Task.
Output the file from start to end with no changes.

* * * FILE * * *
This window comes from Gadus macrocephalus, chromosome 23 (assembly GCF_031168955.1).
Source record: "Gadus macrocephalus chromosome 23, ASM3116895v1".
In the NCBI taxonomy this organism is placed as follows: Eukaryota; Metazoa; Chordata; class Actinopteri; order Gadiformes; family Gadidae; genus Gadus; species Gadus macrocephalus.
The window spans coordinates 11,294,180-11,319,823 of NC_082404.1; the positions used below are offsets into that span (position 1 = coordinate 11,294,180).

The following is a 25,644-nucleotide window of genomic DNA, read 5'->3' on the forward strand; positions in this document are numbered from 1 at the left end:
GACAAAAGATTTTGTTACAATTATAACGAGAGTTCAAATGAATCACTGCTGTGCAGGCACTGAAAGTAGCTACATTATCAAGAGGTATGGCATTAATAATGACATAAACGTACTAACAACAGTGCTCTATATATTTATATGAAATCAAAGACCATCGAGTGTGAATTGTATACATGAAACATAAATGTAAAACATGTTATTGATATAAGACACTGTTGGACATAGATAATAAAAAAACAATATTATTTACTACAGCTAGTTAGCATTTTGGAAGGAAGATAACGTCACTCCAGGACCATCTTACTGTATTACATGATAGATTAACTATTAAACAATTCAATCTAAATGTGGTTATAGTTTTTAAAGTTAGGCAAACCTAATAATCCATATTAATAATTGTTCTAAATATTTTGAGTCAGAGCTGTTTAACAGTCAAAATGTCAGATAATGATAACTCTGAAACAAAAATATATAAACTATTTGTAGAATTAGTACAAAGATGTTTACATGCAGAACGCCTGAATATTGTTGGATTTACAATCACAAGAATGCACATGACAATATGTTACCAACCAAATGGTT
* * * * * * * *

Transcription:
This window comes from Gadus macrocephalus, chromosome 23 (assembly GCF_031168955.1).
Source record: "Gadus macrocephalus chromosome 23, ASM3116895v1".
In the NCBI taxonomy this organism is placed as follows: Eukaryota; Metazoa; Chordata; class Actinopteri; order Gadiformes; family Gadidae; genus Gadus; species Gadus macrocephalus.
The window spans coordinates 11,294,180-11,319,823 of NC_082404.1; the positions used below are offsets into that span (position 1 = coordinate 11,294,180).

The following is a 25,644-nucleotide window of genomic DNA, read 5'->3' on the forward strand; positions in this document are numbered from 1 at the left end:
GACAAAAGATTTTGTTACAATTATAACGAGAGTTCAAATGAATCACTGCTGTGCAGGCACTGAAAGTAGCTACATTATCAAGAGGTATGGCATTAATAATGACATAAACGTACTAACAACAGTGCTCTATATATTTATATGAAATCAAAGACCATCGAGTGTGAATTGTATACATGAAACATAAATGTAAAACATGTTATTGATATAAGACACTGTTGGACATAGATAATAAAAAAACAATATTATTTACTACAGCTAGTTAGCATTTTGGAAGGAAGATAACGTCACTCCAGGACCATCTTACTGTATTACATGATAGATTAACTATTAAACAATTCAATCTAAATGTGGTTATAGTTTTTAAAGTTAGGCAAACCTAATAATCCATATTAATAATTGTTCTAAATATTTTGAGTCAGAGCTGTTTAACAGTCAAAATGTCAGATAATGATAACTCTGAAACAAAAATATATAAACTATTTGTAGAATTAGTACAAAGATGTTTACATGCAGAACGCCTGAATATTGTTGGATTTACAATCACAAGAATGCACATGACAATATGTTACCAACCAAATGGTT